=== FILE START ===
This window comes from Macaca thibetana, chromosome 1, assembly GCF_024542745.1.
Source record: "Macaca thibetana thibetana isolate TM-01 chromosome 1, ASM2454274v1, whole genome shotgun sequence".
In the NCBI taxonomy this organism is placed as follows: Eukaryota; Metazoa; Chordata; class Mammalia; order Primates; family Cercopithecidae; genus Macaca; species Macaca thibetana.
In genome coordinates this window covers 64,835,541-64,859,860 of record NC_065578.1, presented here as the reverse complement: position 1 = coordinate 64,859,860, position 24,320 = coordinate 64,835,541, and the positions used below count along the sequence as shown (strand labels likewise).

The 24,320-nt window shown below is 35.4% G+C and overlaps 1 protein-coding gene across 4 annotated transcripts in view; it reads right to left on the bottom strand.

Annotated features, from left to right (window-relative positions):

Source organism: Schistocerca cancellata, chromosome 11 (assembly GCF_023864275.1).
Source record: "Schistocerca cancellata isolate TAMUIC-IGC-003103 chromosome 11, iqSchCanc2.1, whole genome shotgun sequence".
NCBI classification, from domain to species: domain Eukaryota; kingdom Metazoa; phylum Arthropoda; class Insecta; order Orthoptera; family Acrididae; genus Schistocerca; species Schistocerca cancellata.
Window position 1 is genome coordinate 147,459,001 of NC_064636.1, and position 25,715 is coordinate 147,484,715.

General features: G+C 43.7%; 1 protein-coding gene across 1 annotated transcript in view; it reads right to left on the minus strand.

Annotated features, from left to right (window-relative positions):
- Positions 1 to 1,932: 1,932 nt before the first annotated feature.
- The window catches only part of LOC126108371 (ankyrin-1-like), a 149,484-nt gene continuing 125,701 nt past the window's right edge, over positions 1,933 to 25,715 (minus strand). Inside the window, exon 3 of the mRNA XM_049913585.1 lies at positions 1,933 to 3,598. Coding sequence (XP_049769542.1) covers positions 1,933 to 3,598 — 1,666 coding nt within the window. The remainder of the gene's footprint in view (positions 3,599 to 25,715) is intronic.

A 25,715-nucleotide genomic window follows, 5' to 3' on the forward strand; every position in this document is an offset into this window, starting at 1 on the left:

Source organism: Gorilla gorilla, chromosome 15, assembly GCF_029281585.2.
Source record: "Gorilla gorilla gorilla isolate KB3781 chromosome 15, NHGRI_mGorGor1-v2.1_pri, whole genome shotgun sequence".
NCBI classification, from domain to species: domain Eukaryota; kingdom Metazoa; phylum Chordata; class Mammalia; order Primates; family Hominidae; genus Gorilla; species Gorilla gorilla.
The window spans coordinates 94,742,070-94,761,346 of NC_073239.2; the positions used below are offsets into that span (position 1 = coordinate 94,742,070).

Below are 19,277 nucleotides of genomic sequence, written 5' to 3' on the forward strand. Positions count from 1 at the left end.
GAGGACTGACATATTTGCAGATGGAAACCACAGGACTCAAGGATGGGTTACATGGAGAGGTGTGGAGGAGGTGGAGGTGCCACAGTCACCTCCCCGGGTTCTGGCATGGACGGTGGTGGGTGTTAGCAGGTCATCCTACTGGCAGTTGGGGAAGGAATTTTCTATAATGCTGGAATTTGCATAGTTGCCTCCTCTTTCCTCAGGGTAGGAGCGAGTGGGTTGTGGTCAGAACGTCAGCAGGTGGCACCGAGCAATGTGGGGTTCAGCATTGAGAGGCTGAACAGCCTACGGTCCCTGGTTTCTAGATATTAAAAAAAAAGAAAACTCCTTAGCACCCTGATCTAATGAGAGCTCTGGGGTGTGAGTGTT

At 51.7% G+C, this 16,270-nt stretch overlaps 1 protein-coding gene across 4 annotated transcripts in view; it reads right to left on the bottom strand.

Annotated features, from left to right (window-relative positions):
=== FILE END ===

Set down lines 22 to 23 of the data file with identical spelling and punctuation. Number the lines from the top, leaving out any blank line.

At 51.7% G+C, this 16,270-nt stretch overlaps 1 protein-coding gene across 4 annotated transcripts in view; it reads right to left on the bottom strand.

Annotated features, from left to right (window-relative positions):